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Saturday, 1 June, 2002, 11:28 GMT 12:28 UK
How to have a healthy World Cup

The nation is set to be glued to its televisions this weekend as the World Cup kicks off in the Far East.

But what impact will those early matches have on our bodies? How will we cope with beer and pizza on Sunday morning as the England v Sweden match kicks off?

And what about the palpitations as one of the England squad steps up to take a penalty?

Experts are offering advice about how football fanatics can get through the tournament with their health intact.

Drinking while watching a game will be very hard to resist

Dr Ian Banks, Men's Health Forum

Alcohol is closely linked with enjoyment of the game for many, but drinking first thing in the morning will affect the body for the rest of the day.

Dr Ian Banks, chairman of the Men's Health Forum, told BBC News Online: "I think drinking while watching a game will be very hard to resist."

One unit takes around an hour to pass through the body, so just a couple of pints while watching the match mean alcohol will still be in your system for at least four hours afterwards, affecting performance at work, and a particular danger for anyone who has to drive.

Fans should aim to exercise themselves, not just watch David Beckham
Fans should aim to exercise themselves, not just watch David Beckham
Dr Banks said those fans who wanted to watch every match could have a particular problem: "The World Cup goes on for a long time. If you're going to drink every day, you've got a problem".

But hand in hand with alcohol goes unhealthy snacks - crisps, pizzas and sausage rolls.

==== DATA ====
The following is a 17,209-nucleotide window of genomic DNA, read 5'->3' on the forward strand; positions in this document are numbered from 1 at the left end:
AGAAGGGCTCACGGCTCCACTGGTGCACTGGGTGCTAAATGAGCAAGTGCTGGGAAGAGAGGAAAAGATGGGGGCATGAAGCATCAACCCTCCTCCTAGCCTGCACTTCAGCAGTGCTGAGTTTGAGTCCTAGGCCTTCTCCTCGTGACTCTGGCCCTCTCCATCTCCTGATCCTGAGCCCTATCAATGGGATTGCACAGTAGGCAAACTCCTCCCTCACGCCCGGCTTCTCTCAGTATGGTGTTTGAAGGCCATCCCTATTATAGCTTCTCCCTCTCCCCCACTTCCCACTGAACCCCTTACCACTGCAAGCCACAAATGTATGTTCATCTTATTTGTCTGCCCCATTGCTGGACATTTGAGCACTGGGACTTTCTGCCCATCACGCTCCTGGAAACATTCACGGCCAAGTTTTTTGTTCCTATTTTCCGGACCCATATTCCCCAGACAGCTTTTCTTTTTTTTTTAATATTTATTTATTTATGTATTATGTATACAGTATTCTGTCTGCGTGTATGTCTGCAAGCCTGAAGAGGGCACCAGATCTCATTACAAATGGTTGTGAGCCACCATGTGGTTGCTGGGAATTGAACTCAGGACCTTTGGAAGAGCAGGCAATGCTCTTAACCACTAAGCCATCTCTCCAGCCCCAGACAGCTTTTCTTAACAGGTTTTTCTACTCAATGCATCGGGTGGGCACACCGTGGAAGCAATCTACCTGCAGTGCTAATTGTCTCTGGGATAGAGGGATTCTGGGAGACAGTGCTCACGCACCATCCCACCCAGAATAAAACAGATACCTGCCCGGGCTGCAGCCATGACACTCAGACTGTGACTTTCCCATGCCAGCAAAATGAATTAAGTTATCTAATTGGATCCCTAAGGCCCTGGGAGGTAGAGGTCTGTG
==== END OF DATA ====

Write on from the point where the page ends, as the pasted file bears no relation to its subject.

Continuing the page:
Dr Wendy Doyle, spokeswoman for the British Dietetic Association, said: "The biggest problem will be people putting on weight is its effect on the heart.

"If you don't put on weight, you're preventing heart problems, and other health problems including diabetes and some forms of cancer."

She advised: "Obviously people should be careful about the amount of alcohol they consume and not to compound the problem by eating high fat foods."

Dr Doyle added: "Unless they're working to increase their own physical activity levels, and not relying on David Beckham's physical activity levels, they'll have to expect to put on weight."

Heart health

But there could be some more serious consequences from World Cup addiction.

In 1998, when the World Cup took place in France, the Edinburgh Royal Infirmary treated 151 patients for football-related problems.

These included one fan being rushed to hospital after suffering an asthma attack while watching the Scots team lose 3-0 to Morocco, and another who was treated for self-inflicted deafness from his shouting at the television.

Eight more were treated for chest pains, two for hyperventilation, three for alcohol-related seizures and one for palpitations.

And Dutch researchers found that on the day Holland lost to France in the 1996 European Championship, the number of deaths from heart attacks and strokes Dutchmen suffered was significantly higher than normal.

A spokesman for the British Heart Foundation said: "People should enjoy the World Cup. What we say is try to do that, but at the same time, think a bit about what you're doing to your heart.

"If you're going to watch a World Cup match, why not try to go out for a brisk walk or something like that."

He said a bit of stress could actually be good for the heart.

"Watching an exciting football game is probably quite good for you.

"It's the things you do while you're stressed, such as smoking and eating the wrong foods that are bad for you."

But Professor John Henry, a consultant in accident and emergency medicine at St Mary's Hospital, London said: "I think it's clear that any sort of stress or stressful situation will put up your blood pressure.

"And if anyone's at risk, it could harm them.

"People notice their heart beating faster when they are watching a match.

"If someone has say, angina, it would be better to tape the match and watch it once you know the result."

Ronaldo won the World Cup and the Golden Boot
Gary Lineker

See also:

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